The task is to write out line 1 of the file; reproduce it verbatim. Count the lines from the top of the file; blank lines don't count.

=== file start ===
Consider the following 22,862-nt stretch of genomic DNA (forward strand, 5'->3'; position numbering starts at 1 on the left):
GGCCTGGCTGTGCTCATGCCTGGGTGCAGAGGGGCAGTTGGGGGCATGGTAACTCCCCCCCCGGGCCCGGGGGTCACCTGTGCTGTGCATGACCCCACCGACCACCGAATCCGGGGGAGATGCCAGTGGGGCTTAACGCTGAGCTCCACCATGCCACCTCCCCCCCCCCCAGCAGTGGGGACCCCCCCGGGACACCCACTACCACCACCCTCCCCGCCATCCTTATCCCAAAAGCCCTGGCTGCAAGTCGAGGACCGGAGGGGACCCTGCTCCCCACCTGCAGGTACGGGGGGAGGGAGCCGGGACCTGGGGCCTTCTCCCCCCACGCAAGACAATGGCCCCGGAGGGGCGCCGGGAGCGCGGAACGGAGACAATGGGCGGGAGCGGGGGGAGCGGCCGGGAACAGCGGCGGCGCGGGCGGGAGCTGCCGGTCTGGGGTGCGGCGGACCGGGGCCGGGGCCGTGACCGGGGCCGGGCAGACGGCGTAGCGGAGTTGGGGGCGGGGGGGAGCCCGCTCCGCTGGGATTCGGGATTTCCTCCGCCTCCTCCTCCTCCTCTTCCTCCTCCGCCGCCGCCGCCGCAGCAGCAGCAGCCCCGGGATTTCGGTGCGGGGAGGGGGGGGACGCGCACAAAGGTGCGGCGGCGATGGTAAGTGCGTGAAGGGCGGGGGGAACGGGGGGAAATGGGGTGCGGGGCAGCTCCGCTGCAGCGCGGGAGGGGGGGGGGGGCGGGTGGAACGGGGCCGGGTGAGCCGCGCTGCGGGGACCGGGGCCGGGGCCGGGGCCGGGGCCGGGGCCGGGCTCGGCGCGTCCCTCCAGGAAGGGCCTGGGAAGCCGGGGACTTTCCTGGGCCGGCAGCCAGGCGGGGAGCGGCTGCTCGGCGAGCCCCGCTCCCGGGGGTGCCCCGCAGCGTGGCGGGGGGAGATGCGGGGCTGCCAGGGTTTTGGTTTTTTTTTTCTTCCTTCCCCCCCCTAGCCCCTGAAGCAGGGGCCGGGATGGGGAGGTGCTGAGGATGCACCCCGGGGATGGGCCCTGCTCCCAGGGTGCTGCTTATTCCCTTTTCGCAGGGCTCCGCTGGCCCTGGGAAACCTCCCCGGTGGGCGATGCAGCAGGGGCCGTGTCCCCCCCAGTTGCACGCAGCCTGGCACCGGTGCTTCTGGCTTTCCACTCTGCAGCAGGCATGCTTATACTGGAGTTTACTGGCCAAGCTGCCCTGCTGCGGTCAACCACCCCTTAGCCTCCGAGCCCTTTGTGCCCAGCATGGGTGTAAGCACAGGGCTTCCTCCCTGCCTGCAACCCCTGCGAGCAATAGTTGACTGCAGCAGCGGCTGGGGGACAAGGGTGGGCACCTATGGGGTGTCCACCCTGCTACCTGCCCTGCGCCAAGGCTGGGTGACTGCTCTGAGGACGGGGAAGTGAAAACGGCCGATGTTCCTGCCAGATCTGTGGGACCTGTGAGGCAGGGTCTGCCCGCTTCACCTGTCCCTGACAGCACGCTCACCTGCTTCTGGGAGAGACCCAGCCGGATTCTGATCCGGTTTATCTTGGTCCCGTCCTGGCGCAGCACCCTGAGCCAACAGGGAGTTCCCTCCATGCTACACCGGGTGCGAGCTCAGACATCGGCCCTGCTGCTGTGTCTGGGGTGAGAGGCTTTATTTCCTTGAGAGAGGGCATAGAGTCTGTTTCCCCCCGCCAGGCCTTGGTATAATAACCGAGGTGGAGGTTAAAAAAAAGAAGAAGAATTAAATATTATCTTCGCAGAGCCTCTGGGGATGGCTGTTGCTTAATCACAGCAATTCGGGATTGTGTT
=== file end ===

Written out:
Consider the following 22,862-nt stretch of genomic DNA (forward strand, 5'->3'; position numbering starts at 1 on the left):